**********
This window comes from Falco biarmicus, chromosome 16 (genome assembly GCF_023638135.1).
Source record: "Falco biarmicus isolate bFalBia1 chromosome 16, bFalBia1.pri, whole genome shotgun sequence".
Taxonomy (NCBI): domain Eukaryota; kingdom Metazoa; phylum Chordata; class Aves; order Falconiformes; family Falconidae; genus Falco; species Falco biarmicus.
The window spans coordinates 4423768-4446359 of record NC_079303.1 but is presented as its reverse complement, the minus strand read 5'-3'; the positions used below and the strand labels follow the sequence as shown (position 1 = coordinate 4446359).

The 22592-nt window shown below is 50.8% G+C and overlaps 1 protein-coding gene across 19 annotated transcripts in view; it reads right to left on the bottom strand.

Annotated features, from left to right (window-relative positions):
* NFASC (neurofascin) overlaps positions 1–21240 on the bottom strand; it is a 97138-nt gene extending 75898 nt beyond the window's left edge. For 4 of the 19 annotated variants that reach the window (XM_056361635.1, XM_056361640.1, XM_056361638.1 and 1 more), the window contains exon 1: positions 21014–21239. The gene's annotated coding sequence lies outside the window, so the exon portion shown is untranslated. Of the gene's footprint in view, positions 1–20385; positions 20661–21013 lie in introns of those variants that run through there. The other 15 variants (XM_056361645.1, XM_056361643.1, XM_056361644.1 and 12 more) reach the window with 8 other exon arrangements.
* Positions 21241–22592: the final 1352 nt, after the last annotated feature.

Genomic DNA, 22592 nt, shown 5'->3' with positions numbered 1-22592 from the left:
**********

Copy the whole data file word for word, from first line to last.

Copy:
This window comes from Falco biarmicus, chromosome 16 (genome assembly GCF_023638135.1).
Source record: "Falco biarmicus isolate bFalBia1 chromosome 16, bFalBia1.pri, whole genome shotgun sequence".
Taxonomy (NCBI): domain Eukaryota; kingdom Metazoa; phylum Chordata; class Aves; order Falconiformes; family Falconidae; genus Falco; species Falco biarmicus.
The window spans coordinates 4423768-4446359 of record NC_079303.1 but is presented as its reverse complement, the minus strand read 5'-3'; the positions used below and the strand labels follow the sequence as shown (position 1 = coordinate 4446359).

The 22592-nt window shown below is 50.8% G+C and overlaps 1 protein-coding gene across 19 annotated transcripts in view; it reads right to left on the bottom strand.

Annotated features, from left to right (window-relative positions):
* NFASC (neurofascin) overlaps positions 1–21240 on the bottom strand; it is a 97138-nt gene extending 75898 nt beyond the window's left edge. For 4 of the 19 annotated variants that reach the window (XM_056361635.1, XM_056361640.1, XM_056361638.1 and 1 more), the window contains exon 1: positions 21014–21239. The gene's annotated coding sequence lies outside the window, so the exon portion shown is untranslated. Of the gene's footprint in view, positions 1–20385; positions 20661–21013 lie in introns of those variants that run through there. The other 15 variants (XM_056361645.1, XM_056361643.1, XM_056361644.1 and 12 more) reach the window with 8 other exon arrangements.
* Positions 21241–22592: the final 1352 nt, after the last annotated feature.

Genomic DNA, 22592 nt, shown 5'->3' with positions numbered 1-22592 from the left: